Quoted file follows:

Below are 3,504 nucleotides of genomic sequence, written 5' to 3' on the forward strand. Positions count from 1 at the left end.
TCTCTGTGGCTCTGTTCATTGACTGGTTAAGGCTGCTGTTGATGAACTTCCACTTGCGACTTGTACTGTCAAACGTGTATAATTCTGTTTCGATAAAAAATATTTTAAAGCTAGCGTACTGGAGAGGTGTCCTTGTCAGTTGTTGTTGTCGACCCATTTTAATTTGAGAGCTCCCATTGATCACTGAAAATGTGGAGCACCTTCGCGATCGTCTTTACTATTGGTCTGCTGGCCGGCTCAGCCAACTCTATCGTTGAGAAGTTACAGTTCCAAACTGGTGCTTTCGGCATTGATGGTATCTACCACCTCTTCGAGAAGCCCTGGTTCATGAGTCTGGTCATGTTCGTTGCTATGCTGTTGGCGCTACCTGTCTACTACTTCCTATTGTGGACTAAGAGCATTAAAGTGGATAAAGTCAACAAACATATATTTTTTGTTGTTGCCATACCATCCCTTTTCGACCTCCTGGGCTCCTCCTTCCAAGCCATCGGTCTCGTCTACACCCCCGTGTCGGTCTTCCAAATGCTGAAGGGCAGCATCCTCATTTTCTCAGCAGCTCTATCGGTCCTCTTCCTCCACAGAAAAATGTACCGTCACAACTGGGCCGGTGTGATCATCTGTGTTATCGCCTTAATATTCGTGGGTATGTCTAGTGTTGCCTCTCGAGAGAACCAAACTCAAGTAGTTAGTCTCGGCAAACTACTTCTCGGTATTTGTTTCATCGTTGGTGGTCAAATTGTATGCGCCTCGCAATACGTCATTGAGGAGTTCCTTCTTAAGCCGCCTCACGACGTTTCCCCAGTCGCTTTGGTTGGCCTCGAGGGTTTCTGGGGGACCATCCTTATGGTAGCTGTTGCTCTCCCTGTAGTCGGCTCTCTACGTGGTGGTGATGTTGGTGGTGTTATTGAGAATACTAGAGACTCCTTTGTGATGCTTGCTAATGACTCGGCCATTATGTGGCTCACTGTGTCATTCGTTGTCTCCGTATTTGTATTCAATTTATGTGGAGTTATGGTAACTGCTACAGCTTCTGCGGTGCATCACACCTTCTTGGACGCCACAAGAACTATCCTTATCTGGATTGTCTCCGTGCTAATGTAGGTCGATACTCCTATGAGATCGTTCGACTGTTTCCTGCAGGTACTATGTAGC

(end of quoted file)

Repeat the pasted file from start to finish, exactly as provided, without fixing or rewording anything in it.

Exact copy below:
Below are 3,504 nucleotides of genomic sequence, written 5' to 3' on the forward strand. Positions count from 1 at the left end.
TCTCTGTGGCTCTGTTCATTGACTGGTTAAGGCTGCTGTTGATGAACTTCCACTTGCGACTTGTACTGTCAAACGTGTATAATTCTGTTTCGATAAAAAATATTTTAAAGCTAGCGTACTGGAGAGGTGTCCTTGTCAGTTGTTGTTGTCGACCCATTTTAATTTGAGAGCTCCCATTGATCACTGAAAATGTGGAGCACCTTCGCGATCGTCTTTACTATTGGTCTGCTGGCCGGCTCAGCCAACTCTATCGTTGAGAAGTTACAGTTCCAAACTGGTGCTTTCGGCATTGATGGTATCTACCACCTCTTCGAGAAGCCCTGGTTCATGAGTCTGGTCATGTTCGTTGCTATGCTGTTGGCGCTACCTGTCTACTACTTCCTATTGTGGACTAAGAGCATTAAAGTGGATAAAGTCAACAAACATATATTTTTTGTTGTTGCCATACCATCCCTTTTCGACCTCCTGGGCTCCTCCTTCCAAGCCATCGGTCTCGTCTACACCCCCGTGTCGGTCTTCCAAATGCTGAAGGGCAGCATCCTCATTTTCTCAGCAGCTCTATCGGTCCTCTTCCTCCACAGAAAAATGTACCGTCACAACTGGGCCGGTGTGATCATCTGTGTTATCGCCTTAATATTCGTGGGTATGTCTAGTGTTGCCTCTCGAGAGAACCAAACTCAAGTAGTTAGTCTCGGCAAACTACTTCTCGGTATTTGTTTCATCGTTGGTGGTCAAATTGTATGCGCCTCGCAATACGTCATTGAGGAGTTCCTTCTTAAGCCGCCTCACGACGTTTCCCCAGTCGCTTTGGTTGGCCTCGAGGGTTTCTGGGGGACCATCCTTATGGTAGCTGTTGCTCTCCCTGTAGTCGGCTCTCTACGTGGTGGTGATGTTGGTGGTGTTATTGAGAATACTAGAGACTCCTTTGTGATGCTTGCTAATGACTCGGCCATTATGTGGCTCACTGTGTCATTCGTTGTCTCCGTATTTGTATTCAATTTATGTGGAGTTATGGTAACTGCTACAGCTTCTGCGGTGCATCACACCTTCTTGGACGCCACAAGAACTATCCTTATCTGGATTGTCTCCGTGCTAATGTAGGTCGATACTCCTATGAGATCGTTCGACTGTTTCCTGCAGGTACTATGTAGC